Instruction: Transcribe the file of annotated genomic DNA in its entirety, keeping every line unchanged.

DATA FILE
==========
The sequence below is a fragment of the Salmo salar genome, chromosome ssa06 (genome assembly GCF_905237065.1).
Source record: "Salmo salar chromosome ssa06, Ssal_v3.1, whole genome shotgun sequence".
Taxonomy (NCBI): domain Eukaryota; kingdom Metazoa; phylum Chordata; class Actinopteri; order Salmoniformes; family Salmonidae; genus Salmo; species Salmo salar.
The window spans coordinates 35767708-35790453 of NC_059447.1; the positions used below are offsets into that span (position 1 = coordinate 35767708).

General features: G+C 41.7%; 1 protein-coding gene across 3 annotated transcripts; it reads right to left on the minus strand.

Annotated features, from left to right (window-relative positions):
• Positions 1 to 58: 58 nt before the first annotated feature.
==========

The sequence below is a fragment of the Salmo salar genome, chromosome ssa06 (genome assembly GCF_905237065.1).
Source record: "Salmo salar chromosome ssa06, Ssal_v3.1, whole genome shotgun sequence".
Taxonomy (NCBI): domain Eukaryota; kingdom Metazoa; phylum Chordata; class Actinopteri; order Salmoniformes; family Salmonidae; genus Salmo; species Salmo salar.
The window spans coordinates 35767708-35790453 of NC_059447.1; the positions used below are offsets into that span (position 1 = coordinate 35767708).

General features: G+C 41.7%; 1 protein-coding gene across 3 annotated transcripts; it reads right to left on the minus strand.

Annotated features, from left to right (window-relative positions):
• Positions 1 to 58: 58 nt before the first annotated feature.